They could be ruthless with Mrs Thatcher, but not with the talentless Mrs May whose political shelf life has expired, as the Sunday Times brutally put it. Why? The politics of fear.
The politics of fear kept the men in grey suits from visiting Mrs May late last Thursday night to ask her to stand down in favour of an agreed caretaker PM. No eminence grise was sent to tell it to Mrs May straight – that she had lost her authority and must go.
Nor was she told it was her duty to put her remnant authority behind this new caretaker PM whose responsibility should be first, to get the UK cleanly and quickly out of the EU and second, to set a date for a leadership election in 2019; that the holder of this caretaker role must be David Davis, for as she must knows there is no else equipped to do the job.
But the faction-riven Tories proved too risk-averse, too selfish and too defensive of their own interests. Able to agree on only one thing that was in their mutual interests, propping her up, in a battle to control her.
Meanwhile Mrs May, who has her own perception problems, labours under the illusion that it is her duty to soldier on, that she alone can hold it all together, a self-delusion second only to her Foreign Secretary’s self-interest http://commentcentral.co.uk/boris-last-stand/. She has her mission to accomplish too – more important than Brexit – which is to identify her country, not just her party, as nasty, racist and intolerant. Why would she give up on that?
You’d have thought she’d be thinking herself about how to achieve an orderly transition, that the greater the delay, the weaker the UK’s bargaining hand with the EU and the more likely a defeat by Corbyn at the next election. But no. There should be no prospect of her leading the Party into the next general election, but who knows her determination to complete her audit of the nation’s nastiness?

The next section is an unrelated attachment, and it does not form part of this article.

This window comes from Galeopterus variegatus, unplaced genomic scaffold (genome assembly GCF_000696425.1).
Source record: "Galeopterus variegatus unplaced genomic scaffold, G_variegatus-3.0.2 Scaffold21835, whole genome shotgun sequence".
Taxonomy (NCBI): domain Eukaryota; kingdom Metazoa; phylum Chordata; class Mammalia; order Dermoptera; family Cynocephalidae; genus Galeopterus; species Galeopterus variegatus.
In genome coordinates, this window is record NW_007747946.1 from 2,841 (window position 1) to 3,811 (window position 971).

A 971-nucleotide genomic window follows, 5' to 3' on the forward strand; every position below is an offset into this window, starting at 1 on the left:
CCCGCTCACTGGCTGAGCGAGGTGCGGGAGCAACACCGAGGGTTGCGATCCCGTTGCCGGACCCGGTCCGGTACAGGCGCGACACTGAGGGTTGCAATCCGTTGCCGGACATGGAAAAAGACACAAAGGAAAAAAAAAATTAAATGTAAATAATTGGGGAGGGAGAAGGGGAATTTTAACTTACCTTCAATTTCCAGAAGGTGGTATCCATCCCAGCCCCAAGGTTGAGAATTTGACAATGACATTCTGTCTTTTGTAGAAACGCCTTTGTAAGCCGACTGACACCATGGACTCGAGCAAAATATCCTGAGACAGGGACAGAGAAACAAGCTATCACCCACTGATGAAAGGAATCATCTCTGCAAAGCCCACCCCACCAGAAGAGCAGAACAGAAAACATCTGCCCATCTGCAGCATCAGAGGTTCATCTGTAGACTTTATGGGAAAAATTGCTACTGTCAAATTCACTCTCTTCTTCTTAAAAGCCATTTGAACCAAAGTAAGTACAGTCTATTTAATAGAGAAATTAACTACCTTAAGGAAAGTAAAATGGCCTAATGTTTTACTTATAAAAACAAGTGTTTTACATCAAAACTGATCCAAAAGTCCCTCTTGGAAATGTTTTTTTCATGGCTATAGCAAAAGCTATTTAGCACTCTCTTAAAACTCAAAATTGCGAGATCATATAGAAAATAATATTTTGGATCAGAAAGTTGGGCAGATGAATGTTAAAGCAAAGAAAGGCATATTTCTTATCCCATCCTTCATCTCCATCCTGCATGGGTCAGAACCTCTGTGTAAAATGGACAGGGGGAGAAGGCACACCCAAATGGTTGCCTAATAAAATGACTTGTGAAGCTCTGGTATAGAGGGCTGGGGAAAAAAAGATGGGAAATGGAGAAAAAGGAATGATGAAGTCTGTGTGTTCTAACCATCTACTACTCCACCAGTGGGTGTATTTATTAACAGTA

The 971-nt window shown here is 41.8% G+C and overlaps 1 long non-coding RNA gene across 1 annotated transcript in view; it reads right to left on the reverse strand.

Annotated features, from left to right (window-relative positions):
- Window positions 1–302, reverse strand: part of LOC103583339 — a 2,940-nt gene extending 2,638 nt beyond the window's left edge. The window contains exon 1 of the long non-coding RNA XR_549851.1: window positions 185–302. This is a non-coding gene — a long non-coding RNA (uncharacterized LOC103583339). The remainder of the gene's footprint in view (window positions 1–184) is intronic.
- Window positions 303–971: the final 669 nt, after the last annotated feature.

Brexiteers may be congratulating themselves on having strengthened their influence with her, on getting their ‘no deal’ customs white paper published. That was yesterday. Tomorrow it may be Mr Hammond once again holding the puppet’s strings. The jockeying will go on, and on.
Making a lame duck PM soldier on to avoid a leadership battle because it might risk Brexit or benefit Corbyn, will more likely deliver the outcome they fear, an ever delayed Brexit and a population so disillusioned with this cynical party, they vote Corbyn when the time comes.
What’s the risk of a Tory leadership election to that? In fact it has a far better chance of waking the party up and reviving its flagging fortunes. A Jacob Rees-Mogg versus Ruth Davidson contest for the leadership would finally get a debate about conservativism going; it could bring back disillusioned conservatives, and deliver those so-desirable youth votes at the same time. It could be worth the risk.